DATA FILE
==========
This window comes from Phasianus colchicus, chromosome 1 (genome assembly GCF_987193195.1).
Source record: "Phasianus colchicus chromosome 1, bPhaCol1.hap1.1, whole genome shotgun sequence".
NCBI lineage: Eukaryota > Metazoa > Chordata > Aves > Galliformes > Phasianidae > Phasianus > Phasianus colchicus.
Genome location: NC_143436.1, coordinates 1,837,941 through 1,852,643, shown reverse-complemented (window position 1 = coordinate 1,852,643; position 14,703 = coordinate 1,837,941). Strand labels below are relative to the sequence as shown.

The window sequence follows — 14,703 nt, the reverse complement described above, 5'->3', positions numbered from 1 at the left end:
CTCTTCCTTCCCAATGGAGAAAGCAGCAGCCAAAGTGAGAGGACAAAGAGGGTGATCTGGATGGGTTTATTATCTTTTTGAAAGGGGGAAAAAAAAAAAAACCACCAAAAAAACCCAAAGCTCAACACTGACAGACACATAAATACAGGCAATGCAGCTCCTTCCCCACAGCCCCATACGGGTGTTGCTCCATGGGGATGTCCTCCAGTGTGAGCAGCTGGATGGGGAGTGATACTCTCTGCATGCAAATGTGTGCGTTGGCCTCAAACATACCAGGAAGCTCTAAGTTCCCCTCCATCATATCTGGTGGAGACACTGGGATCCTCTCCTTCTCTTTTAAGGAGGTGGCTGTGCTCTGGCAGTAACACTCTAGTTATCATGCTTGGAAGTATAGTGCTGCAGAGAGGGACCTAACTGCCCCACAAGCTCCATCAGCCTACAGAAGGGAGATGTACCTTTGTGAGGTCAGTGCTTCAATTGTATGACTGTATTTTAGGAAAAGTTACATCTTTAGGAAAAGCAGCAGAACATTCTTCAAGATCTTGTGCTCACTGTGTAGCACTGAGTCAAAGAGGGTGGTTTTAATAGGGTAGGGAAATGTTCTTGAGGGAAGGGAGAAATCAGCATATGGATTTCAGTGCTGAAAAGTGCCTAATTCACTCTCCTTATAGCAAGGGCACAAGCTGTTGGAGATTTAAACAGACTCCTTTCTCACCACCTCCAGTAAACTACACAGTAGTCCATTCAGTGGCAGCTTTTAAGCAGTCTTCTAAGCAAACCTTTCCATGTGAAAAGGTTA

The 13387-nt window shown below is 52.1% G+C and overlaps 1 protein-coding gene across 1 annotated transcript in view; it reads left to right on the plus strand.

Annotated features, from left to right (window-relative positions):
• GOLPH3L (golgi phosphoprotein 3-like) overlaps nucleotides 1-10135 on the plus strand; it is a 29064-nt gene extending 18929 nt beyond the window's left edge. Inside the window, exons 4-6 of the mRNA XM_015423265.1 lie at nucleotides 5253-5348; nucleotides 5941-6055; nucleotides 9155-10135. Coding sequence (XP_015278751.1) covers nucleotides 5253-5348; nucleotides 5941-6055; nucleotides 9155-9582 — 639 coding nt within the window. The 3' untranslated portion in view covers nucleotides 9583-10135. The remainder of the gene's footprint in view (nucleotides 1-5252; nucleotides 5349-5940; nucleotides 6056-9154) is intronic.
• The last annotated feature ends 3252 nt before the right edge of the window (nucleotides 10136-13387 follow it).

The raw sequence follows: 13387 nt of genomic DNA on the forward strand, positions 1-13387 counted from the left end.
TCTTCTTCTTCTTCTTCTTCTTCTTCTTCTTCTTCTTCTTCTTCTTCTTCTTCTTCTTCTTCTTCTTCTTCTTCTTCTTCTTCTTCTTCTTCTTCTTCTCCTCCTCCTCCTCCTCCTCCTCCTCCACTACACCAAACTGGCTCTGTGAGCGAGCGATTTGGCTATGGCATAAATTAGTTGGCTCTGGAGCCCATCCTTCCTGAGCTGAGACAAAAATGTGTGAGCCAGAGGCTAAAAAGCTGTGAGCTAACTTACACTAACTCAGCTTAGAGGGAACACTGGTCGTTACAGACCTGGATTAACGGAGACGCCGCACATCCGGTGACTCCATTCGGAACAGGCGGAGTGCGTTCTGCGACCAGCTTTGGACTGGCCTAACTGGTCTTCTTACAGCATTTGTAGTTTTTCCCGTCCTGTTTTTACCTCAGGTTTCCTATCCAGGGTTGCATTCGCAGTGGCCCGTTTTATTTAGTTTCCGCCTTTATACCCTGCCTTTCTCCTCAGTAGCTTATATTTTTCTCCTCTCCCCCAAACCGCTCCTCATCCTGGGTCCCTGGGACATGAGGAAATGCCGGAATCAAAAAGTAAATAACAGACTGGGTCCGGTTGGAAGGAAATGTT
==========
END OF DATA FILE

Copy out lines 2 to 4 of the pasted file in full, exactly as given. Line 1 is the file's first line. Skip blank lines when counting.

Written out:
Source record: "Phasianus colchicus chromosome 1, bPhaCol1.hap1.1, whole genome shotgun sequence".
NCBI lineage: Eukaryota > Metazoa > Chordata > Aves > Galliformes > Phasianidae > Phasianus > Phasianus colchicus.
Genome location: NC_143436.1, coordinates 1,837,941 through 1,852,643, shown reverse-complemented (window position 1 = coordinate 1,852,643; position 14,703 = coordinate 1,837,941). Strand labels below are relative to the sequence as shown.